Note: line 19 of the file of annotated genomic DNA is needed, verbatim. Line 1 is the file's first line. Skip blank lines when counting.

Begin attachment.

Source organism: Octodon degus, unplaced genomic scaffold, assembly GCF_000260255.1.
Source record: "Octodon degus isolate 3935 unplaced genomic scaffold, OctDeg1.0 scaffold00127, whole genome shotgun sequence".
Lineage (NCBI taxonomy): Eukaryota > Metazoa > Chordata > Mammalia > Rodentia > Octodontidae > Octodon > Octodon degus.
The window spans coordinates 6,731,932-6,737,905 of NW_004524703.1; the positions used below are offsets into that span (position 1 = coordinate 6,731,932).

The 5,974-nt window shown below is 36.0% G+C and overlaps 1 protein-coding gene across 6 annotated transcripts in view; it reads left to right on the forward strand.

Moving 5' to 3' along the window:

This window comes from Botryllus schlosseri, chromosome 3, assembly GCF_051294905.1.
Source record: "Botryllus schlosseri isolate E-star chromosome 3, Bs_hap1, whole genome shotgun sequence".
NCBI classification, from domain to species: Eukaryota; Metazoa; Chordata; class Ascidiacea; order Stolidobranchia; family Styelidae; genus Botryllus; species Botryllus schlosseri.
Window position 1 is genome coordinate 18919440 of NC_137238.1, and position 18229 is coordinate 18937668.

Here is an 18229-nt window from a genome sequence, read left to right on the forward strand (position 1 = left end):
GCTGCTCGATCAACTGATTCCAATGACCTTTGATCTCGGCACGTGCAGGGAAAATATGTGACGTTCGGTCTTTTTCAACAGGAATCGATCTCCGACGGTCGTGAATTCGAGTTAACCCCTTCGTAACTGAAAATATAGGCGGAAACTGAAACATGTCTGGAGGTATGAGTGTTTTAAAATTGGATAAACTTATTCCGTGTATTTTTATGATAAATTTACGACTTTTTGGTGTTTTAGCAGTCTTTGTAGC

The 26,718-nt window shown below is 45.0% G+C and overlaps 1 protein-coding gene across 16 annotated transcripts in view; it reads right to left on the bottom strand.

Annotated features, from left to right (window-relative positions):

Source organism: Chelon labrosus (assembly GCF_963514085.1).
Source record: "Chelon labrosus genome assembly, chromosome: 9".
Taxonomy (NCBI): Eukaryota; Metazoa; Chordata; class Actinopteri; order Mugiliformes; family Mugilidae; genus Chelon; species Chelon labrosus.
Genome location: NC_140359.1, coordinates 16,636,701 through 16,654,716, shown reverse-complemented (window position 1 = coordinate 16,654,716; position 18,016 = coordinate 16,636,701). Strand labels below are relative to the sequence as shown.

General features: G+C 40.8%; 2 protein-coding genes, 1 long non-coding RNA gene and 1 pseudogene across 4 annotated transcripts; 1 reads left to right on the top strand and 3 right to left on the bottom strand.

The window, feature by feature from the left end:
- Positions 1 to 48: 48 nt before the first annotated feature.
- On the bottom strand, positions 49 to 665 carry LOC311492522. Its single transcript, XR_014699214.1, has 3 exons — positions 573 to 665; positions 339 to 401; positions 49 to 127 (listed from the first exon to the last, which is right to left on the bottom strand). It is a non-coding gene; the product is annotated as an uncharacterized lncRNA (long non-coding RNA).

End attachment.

General features: G+C 40.8%; 2 protein-coding genes, 1 long non-coding RNA gene and 1 pseudogene across 4 annotated transcripts; 1 reads left to right on the top strand and 3 right to left on the bottom strand.